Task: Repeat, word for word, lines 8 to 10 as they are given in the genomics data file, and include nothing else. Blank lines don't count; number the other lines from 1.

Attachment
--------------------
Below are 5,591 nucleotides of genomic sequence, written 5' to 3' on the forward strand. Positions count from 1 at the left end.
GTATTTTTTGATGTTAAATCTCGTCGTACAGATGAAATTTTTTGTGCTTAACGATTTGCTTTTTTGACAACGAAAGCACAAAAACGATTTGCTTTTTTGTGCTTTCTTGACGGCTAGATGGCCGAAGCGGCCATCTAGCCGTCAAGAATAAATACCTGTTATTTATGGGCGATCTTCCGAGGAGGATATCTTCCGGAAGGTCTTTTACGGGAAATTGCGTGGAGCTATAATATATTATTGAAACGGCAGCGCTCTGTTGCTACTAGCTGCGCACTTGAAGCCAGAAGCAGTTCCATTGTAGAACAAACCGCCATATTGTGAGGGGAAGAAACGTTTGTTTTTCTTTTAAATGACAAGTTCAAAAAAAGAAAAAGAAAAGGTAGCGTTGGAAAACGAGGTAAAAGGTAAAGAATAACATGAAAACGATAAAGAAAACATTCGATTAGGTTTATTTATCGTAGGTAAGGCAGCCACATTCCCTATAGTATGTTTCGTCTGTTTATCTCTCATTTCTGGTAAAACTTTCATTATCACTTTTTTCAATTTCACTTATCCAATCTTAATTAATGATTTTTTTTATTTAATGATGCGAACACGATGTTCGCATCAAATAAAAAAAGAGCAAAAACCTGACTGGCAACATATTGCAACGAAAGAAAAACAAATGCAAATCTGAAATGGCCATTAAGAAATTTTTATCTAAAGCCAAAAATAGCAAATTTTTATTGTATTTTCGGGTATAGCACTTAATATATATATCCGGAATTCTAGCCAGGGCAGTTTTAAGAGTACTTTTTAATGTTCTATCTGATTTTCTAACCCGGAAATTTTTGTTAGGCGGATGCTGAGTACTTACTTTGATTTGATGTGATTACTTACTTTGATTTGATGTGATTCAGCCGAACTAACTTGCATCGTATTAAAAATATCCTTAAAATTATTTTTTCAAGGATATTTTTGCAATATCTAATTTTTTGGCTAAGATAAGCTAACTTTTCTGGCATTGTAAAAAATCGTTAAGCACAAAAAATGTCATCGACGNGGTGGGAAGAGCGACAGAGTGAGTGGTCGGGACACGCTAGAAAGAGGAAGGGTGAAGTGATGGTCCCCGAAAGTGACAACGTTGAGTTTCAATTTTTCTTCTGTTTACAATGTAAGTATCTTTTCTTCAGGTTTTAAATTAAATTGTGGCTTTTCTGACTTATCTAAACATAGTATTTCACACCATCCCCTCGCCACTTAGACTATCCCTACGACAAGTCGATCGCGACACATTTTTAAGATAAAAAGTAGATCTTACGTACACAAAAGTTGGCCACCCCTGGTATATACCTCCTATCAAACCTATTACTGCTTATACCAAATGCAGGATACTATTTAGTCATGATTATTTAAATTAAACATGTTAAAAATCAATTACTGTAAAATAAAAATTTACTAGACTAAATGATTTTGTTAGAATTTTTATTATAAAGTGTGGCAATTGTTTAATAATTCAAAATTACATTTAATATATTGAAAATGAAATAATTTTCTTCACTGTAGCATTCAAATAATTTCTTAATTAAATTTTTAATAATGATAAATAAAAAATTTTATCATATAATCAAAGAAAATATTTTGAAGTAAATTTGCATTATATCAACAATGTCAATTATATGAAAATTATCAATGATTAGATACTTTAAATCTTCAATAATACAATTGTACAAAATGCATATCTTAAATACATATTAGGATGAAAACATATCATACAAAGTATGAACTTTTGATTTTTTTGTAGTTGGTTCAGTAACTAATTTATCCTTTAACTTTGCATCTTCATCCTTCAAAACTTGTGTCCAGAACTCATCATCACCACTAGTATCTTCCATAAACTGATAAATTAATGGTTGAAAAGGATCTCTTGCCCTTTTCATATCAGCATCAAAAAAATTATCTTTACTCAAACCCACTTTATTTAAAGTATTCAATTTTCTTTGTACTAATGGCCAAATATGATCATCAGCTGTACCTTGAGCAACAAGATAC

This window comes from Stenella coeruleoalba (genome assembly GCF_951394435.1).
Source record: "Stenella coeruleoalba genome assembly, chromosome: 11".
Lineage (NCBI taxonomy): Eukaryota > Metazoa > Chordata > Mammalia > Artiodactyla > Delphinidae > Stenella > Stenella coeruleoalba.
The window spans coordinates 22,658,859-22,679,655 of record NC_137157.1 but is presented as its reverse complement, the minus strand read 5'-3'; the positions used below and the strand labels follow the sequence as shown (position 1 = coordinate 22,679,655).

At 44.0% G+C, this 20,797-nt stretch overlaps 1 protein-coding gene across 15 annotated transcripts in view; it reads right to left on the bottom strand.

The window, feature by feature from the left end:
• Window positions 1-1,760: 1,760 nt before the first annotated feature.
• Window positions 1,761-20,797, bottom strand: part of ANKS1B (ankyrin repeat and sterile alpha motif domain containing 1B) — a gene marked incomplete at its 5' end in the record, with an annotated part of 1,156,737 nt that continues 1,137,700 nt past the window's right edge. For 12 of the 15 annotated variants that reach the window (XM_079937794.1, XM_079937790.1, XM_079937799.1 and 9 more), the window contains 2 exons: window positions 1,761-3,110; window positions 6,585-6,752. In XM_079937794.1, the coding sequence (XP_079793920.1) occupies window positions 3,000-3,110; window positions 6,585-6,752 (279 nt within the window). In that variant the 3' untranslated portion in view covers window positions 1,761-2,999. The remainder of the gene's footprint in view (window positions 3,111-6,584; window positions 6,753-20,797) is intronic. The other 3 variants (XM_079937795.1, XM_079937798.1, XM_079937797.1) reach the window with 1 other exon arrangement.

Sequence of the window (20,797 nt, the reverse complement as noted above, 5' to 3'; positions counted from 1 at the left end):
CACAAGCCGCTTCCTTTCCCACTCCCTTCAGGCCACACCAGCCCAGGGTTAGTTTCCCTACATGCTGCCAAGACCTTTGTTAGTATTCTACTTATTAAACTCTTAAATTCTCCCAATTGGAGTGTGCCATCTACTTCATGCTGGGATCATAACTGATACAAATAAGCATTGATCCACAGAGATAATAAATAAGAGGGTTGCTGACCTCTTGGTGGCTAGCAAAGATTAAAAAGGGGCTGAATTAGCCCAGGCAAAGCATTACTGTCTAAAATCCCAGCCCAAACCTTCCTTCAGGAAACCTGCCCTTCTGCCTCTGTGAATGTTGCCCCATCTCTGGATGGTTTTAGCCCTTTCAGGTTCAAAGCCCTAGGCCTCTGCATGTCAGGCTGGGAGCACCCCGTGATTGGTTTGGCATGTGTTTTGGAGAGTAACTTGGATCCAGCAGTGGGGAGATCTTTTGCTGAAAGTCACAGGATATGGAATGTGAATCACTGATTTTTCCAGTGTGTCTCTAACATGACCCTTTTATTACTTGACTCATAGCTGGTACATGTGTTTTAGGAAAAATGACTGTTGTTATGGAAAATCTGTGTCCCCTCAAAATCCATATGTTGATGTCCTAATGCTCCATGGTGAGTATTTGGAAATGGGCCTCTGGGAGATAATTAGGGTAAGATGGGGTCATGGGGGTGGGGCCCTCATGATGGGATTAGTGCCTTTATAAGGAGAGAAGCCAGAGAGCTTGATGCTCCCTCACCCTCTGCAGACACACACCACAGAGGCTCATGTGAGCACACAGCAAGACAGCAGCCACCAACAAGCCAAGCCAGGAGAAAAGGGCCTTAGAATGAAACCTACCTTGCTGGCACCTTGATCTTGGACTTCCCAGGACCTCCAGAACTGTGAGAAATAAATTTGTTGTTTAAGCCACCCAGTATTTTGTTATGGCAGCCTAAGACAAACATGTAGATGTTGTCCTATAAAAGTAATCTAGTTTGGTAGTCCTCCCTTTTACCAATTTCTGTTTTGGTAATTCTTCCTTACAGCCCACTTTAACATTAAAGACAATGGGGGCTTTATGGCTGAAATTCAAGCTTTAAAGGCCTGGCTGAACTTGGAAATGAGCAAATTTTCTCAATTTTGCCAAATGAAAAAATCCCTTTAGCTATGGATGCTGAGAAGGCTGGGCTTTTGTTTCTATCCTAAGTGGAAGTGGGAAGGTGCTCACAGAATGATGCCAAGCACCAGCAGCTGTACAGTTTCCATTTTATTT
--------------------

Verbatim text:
The window, feature by feature from the left end:
• Window positions 1-1,760: 1,760 nt before the first annotated feature.
• Window positions 1,761-20,797, bottom strand: part of ANKS1B (ankyrin repeat and sterile alpha motif domain containing 1B) — a gene marked incomplete at its 5' end in the record, with an annotated part of 1,156,737 nt that continues 1,137,700 nt past the window's right edge. For 12 of the 15 annotated variants that reach the window (XM_079937794.1, XM_079937790.1, XM_079937799.1 and 9 more), the window contains 2 exons: window positions 1,761-3,110; window positions 6,585-6,752. In XM_079937794.1, the coding sequence (XP_079793920.1) occupies window positions 3,000-3,110; window positions 6,585-6,752 (279 nt within the window). In that variant the 3' untranslated portion in view covers window positions 1,761-2,999. The remainder of the gene's footprint in view (window positions 3,111-6,584; window positions 6,753-20,797) is intronic. The other 3 variants (XM_079937795.1, XM_079937798.1, XM_079937797.1) reach the window with 1 other exon arrangement.